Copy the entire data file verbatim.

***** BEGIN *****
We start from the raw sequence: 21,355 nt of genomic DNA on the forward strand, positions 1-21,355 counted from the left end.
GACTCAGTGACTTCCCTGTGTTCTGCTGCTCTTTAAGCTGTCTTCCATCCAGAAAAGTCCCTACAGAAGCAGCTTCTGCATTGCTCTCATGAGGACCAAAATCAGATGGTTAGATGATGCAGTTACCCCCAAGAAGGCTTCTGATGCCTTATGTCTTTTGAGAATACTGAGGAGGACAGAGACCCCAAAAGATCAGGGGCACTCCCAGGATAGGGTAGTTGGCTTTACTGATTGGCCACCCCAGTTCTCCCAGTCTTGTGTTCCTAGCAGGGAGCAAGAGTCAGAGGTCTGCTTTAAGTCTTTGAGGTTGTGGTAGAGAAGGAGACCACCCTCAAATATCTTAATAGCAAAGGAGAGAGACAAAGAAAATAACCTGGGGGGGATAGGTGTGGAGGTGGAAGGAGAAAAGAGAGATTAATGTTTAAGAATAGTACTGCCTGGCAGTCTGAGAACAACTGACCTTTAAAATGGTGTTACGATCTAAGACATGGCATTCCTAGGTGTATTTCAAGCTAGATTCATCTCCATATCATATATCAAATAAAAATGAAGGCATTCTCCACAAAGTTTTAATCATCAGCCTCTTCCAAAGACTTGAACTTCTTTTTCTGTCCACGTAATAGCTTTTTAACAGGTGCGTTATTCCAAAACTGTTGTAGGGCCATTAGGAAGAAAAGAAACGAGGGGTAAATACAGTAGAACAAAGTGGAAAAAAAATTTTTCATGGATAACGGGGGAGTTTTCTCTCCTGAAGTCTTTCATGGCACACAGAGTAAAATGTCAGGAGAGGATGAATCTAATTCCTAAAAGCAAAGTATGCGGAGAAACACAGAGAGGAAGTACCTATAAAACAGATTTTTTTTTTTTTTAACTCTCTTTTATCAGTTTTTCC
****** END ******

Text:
We start from the raw sequence: 21,355 nt of genomic DNA on the forward strand, positions 1-21,355 counted from the left end.
GACTCAGTGACTTCCCTGTGTTCTGCTGCTCTTTAAGCTGTCTTCCATCCAGAAAAGTCCCTACAGAAGCAGCTTCTGCATTGCTCTCATGAGGACCAAAATCAGATGGTTAGATGATGCAGTTACCCCCAAGAAGGCTTCTGATGCCTTATGTCTTTTGAGAATACTGAGGAGGACAGAGACCCCAAAAGATCAGGGGCACTCCCAGGATAGGGTAGTTGGCTTTACTGATTGGCCACCCCAGTTCTCCCAGTCTTGTGTTCCTAGCAGGGAGCAAGAGTCAGAGGTCTGCTTTAAGTCTTTGAGGTTGTGGTAGAGAAGGAGACCACCCTCAAATATCTTAATAGCAAAGGAGAGAGACAAAGAAAATAACCTGGGGGGGATAGGTGTGGAGGTGGAAGGAGAAAAGAGAGATTAATGTTTAAGAATAGTACTGCCTGGCAGTCTGAGAACAACTGACCTTTAAAATGGTGTTACGATCTAAGACATGGCATTCCTAGGTGTATTTCAAGCTAGATTCATCTCCATATCATATATCAAATAAAAATGAAGGCATTCTCCACAAAGTTTTAATCATCAGCCTCTTCCAAAGACTTGAACTTCTTTTTCTGTCCACGTAATAGCTTTTTAACAGGTGCGTTATTCCAAAACTGTTGTAGGGCCATTAGGAAGAAAAGAAACGAGGGGTAAATACAGTAGAACAAAGTGGAAAAAAAATTTTTCATGGATAACGGGGGAGTTTTCTCTCCTGAAGTCTTTCATGGCACACAGAGTAAAATGTCAGGAGAGGATGAATCTAATTCCTAAAAGCAAAGTATGCGGAGAAACACAGAGAGGAAGTACCTATAAAACAGATTTTTTTTTTTTTTAACTCTCTTTTATCAGTTTTTCC